The Critical Next Step for the Vikings Defense
The Vikings defense remains a work in progress.
Mercifully, the 400+ yards streak ended against the Colts. Instead of a sixth-straight game, Ed Donatell’s defense held the Colts to 341 yards. Perhaps more importantly, they only allowed a single offensive TD (and a pile of field fields).
The hope, of course, is that we’ll see the defense keep the Giants below 400 yards. Like essentially any other observer, I’d petition for a concerted effort toward slowing down Saquon Barkley, New York’s sensational RB. After 14 games, the former first-round pick has put together 1170 yards and 9 TDs. The 269 carries work out to a 4.3 yards per carry average.
Slow down Barkley and there’s a great chance of snagging the victory. Even better, there’s a good chance of keeping points off the board.
Concerns about The Vikings Defense
Recently, I came across the Week 16 power ranking on The 33rd Team. In their mind, the Vikings are the 8th-best team in the NFL. Take a look at the more negative thought they shared:
The fact they gave up 33 points in one half to a Colts team that was averaging 16.1 points per game is concerning. In their last six games, the Vikings have given up 31.3 points per game.
Currently, the Vikings are allowing 24.9 points per game. That ranks 28th in the NFL, yet another indication that the Vikings defense leaves much to be desired.
Of course, not all of last week’s 36 points are on Donatell’s group. After all, there was the pick-six and the punt block returned for a TD. Indy’s large returns on special teams also didn’t help.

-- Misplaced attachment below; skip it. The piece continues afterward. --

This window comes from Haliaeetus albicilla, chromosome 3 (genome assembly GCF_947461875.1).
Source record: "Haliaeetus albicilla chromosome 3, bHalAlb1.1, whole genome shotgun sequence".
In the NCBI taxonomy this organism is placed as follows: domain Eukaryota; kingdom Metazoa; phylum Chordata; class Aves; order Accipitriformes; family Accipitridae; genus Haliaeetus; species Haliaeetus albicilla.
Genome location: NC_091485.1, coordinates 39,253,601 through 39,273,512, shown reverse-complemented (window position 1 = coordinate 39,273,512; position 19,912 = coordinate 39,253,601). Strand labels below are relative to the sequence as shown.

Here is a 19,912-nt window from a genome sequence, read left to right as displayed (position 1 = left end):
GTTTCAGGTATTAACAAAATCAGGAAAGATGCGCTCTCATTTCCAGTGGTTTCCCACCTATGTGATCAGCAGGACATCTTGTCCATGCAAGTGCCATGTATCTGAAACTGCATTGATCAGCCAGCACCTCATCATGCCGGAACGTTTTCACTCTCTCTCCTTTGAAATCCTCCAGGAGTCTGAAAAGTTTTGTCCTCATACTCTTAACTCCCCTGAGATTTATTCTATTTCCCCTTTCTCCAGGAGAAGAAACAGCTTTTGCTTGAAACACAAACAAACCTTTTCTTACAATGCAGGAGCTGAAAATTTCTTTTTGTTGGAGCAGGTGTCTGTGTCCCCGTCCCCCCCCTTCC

Nevertheless, we’ve all seen enough to know that significant improvement needs to occur. It’s possible that the second corner spot will improve with Duke Shelley getting more and more reps, but the issues go beyond just some struggles from the CB2.
Over the past 6 games – as The 33rd Team suggests – the Vikings defense has been allowing far too many points. Their worst performance probably rests in the Dallas game, but things didn’t look very good against the Lions, either.
Seeing Za’Darius Smith and Danielle Hunter reach another level would be massively helpful. Seeing tighter coverage and confusing blitzes would be similarly helpful. Adding those three things together should, in theory, make a noticeable difference on the scoreboard.
Lately, the Giants haven’t been an offensive juggernaut. During their last 6 games – the same time frame in the aforementioned power ranking – New York has averaged just under 20.7 points per game; they topped out at 24 points, and that was against the Texans in mid-November. In fact, the Giants have yet to hit 30 points all season. For the season, the Giants have a 20.5 points per game average, so their current play is right around what we’d expect.
Currently, the Vikings are averaging 25.1 points per game (8th in the NFL).
At 8-5-1, the Giants are among the better teams in the NFC. Nevertheless, it’d be safe to say that most people are expecting a Vikings victory, especially coming off such a sensational comeback over the Colts.
Keeping the Giants close to their season average in points – somewhere around 20 – would likely lead to a win for Minnesota. Kevin O’Connell’s side of the ball can score points, of that we can be sure. Playing at home should only make that pursuit of points easier to accomplish. I’m expecting the Giants to have a difficult time slowing down Dalvin Cook and Justin Jefferson (who is very close to Vikings history).
In theory, the task is simple and straightforward: keep the opponent well below 30 points. In practice, we know there could be some bumps in the road. Ideally, those bumps will merely be part of a learning experience as the defense incorporates more aggression and competitiveness into their approach.
The Giants game will begin at 12 p.m. CST on Christmas Eve.
Editor’s Note: Information from Pro Football Reference helped with this piece.
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